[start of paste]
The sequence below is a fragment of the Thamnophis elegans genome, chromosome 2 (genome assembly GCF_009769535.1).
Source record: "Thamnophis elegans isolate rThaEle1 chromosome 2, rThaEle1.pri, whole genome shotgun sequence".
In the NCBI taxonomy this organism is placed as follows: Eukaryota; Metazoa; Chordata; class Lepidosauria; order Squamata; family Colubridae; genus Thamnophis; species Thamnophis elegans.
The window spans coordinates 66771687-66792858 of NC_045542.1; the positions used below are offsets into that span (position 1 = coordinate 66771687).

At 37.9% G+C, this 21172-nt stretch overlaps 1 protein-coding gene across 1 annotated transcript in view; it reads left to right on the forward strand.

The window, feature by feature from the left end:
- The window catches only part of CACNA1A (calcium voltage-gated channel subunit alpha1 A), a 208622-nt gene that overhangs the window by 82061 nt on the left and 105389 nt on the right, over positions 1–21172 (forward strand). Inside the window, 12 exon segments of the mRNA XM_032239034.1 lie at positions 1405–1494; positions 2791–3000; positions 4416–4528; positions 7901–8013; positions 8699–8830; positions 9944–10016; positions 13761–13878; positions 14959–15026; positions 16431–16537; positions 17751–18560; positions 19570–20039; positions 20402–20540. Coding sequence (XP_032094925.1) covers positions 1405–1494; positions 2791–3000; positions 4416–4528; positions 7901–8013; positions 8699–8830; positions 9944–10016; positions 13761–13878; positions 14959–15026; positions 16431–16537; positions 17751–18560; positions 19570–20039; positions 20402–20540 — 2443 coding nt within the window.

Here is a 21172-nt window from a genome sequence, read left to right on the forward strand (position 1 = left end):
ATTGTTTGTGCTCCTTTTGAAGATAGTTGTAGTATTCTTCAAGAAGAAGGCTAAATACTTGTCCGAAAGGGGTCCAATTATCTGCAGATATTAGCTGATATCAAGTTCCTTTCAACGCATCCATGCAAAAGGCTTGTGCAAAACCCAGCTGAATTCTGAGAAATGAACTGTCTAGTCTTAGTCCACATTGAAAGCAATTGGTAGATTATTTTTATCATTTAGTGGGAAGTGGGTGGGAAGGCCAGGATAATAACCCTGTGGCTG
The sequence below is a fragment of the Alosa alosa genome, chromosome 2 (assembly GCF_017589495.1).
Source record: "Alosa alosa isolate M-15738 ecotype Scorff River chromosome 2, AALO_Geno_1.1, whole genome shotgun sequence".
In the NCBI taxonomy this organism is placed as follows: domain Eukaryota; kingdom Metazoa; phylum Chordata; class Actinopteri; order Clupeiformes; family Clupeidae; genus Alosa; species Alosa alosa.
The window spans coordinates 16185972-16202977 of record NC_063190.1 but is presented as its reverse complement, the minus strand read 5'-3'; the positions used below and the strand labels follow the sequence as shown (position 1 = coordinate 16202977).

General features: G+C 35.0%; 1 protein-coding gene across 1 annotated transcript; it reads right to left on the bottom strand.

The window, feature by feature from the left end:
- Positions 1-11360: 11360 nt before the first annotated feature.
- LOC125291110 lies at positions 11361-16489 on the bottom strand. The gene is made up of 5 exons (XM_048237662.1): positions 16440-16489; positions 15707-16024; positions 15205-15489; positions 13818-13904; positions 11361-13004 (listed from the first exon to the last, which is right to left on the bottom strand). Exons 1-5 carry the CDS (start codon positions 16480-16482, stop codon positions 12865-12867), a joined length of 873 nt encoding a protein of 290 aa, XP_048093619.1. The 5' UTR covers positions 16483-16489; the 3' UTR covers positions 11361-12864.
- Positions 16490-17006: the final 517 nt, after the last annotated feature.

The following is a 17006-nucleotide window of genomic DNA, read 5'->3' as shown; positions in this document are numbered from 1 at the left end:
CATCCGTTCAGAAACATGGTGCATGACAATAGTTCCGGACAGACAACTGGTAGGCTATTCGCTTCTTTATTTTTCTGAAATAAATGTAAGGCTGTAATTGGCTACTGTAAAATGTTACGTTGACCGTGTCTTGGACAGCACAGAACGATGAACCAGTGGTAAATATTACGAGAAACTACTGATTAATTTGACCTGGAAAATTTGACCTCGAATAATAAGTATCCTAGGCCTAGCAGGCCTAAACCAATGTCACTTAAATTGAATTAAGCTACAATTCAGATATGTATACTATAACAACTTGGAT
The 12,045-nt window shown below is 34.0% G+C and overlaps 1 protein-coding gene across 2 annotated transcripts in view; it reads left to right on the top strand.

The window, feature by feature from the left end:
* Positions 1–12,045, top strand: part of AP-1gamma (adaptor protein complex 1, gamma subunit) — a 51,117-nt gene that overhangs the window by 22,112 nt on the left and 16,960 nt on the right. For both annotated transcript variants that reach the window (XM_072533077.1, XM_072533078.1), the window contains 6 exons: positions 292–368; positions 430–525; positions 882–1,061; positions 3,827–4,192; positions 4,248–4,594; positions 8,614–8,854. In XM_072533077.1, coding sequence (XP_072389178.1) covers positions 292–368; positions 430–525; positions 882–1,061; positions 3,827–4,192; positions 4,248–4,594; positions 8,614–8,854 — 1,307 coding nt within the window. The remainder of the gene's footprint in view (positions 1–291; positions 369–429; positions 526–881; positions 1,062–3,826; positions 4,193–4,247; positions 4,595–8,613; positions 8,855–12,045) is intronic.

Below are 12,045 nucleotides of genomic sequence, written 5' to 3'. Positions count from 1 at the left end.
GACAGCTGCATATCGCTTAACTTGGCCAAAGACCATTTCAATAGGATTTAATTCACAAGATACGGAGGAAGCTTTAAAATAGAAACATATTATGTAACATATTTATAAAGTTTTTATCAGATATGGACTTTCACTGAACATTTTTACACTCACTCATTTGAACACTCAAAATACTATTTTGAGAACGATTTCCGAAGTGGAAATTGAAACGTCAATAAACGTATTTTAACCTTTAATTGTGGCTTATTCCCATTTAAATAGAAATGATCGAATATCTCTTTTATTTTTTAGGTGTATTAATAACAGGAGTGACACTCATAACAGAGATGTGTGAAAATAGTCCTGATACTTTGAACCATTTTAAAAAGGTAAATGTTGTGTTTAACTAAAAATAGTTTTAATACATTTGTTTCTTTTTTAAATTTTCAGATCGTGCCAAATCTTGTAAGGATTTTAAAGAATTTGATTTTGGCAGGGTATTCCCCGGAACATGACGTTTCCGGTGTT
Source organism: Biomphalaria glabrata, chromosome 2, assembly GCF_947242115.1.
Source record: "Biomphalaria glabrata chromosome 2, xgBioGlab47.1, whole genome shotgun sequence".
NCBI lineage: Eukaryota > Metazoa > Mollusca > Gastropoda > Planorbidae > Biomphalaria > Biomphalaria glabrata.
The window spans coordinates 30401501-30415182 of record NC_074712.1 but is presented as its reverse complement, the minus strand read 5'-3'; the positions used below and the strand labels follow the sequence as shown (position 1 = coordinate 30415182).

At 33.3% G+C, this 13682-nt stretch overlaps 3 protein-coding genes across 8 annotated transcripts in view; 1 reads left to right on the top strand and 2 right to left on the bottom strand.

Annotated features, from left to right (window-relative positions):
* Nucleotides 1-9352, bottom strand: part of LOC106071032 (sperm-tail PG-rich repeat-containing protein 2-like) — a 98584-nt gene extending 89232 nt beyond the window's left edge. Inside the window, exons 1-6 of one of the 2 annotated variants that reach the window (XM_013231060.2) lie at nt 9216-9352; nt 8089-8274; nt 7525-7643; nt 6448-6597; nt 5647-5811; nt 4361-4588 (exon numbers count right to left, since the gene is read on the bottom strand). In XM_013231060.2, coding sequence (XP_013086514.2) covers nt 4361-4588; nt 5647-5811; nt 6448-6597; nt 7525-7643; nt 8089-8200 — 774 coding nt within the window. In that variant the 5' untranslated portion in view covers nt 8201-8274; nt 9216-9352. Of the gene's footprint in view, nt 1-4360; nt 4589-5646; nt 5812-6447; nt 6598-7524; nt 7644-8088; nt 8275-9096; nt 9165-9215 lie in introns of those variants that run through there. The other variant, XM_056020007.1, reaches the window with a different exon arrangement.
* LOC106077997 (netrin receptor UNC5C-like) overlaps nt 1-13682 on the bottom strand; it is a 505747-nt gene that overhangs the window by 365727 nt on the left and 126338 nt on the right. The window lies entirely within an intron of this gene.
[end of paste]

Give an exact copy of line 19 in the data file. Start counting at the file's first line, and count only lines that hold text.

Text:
The following is a 17006-nucleotide window of genomic DNA, read 5'->3' as shown; positions in this document are numbered from 1 at the left end: